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Still shot from the movie: The Haunting In Connecticut.

The Haunting In Connecticut

When their son (Kyle Gallner) is diagnosed with cancer, Sarah and Peter Campbell (Virginia Madsen and Martin Donovan) relocate to a house closer to his treatment center. But if they thought the move would improve his health, they are sadly mistaken. Instead, the unsuspecting family discovers their new home has a dark past, which is about to haunt their future. Get the movie review and more. »

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Overall: C- --
Violence: C-
Sexual Content: A-
Language: B-
Drugs/Alcohol: B-
Run Time: 92
Theater Release: 27 Mar 2009
Video Release: 14 Jul 2009
MPAA Rating: PG-13
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If anyone deserves an honorable mention in the credits of this movie, it would be the “foley” artists. These are the unsung heroes of audio production that use everyday materials to make all sorts of sounds… and this film is full of all sorts of spooky sounds. There isn’t a scene without squeaky floorboards, slamming doors, spirits whooshing overhead or unintelligible whisperings. Yes, it’s got every trick in the horror movie bag and, unless you’re 15, you’ll feel like you’ve seen (and heard) it all before.

The story opens with an introduction to the Campbell family and their teen son Matt (Kyle Gallner) who is battling cancer. Having to drive a long distance to Connecticut to participate in a new experimental treatment, his mother Sara (Virginia Madsen) decides they must rent a house closer to the clinic. This second home will stretch their already tight finances, but she and her recovering alcoholic husband Peter (Martin Donovan) want to do all they can to help their child.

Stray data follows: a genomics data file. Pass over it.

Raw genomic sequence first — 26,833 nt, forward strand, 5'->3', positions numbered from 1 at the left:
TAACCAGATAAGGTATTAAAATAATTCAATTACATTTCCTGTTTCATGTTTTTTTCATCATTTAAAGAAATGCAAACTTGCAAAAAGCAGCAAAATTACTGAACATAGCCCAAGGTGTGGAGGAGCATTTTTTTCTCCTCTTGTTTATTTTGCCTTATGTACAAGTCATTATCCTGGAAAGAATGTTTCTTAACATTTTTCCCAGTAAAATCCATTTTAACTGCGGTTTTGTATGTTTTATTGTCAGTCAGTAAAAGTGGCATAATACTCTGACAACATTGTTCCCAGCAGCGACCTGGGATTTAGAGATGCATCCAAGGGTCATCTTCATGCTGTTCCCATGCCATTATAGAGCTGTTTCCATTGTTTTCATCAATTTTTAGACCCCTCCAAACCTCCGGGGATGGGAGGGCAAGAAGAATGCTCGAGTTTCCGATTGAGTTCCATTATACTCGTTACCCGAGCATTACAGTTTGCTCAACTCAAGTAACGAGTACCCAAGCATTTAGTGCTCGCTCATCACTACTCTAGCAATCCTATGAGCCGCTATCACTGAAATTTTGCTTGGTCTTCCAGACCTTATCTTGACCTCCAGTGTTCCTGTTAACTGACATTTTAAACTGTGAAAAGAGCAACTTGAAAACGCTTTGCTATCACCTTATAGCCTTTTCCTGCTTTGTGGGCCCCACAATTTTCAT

Finding an inexpensive and spacious (but old) two-storey, Sara is thrilled at their good fortune. Yet no sooner do they get moved in when Matt begins having strange hallucinations. Believing the visions of a distraught boy and other ghastly beings are related to his medications, the family determines to continue as planned. However Matt’s cousin Wendy (Amanda Crew), who also lives with the Campbell’s, soon realizes that Matt is seeing the same young man she has found in old pictures of people conducting séances in the house. She begins to investigate the history of their residence at the local library and (are we surprised?) discovers the dwelling has a morbid past.

Full of all those iconic sounds, and a predictable plodding plot to go along with them, this movie gets less scary and more tedious as the minutes tick by. But parents of thrill-seeking youth should be aware that this teen-targeted house of horrors wanders into other areas that may be cause for greater concerns. Intense scenes involve occult themes, such as séances and paranormal visions, which result in some disconcerting changes to Matt’s personality. Other disturbing content includes a person mutilating various bodies, an attempted suicide, and depictions of decaying or severely burnt corpses that come to life. There are also portrayals of people vomiting up super-natural substances.

Thankfully sexual content is limited to the obligatory female in the shower who must deal with a curtain that attempts to suffocate her (no nudity is seen). Language is also sparse, consisting of four terms of Christian deity along with the use of a mild profanity and a scatological expletive.

Supposedly based “on a true story,” one thing is for certain… no matter how cheap the rent may be, this Connecticut haunted house is an unwise investment.

The Haunting In Connecticut is rated PG-13: for some intense sequences of terror and disturbing images.

Cast: Virginia Madsen, Martin Donovan, Elias Koteas, Kyle Gallner
Studio: 2009 Lions Gate Films
Website: Official site for The Haunting In Connecticut.

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About the Reviewer: Rod Gustafson

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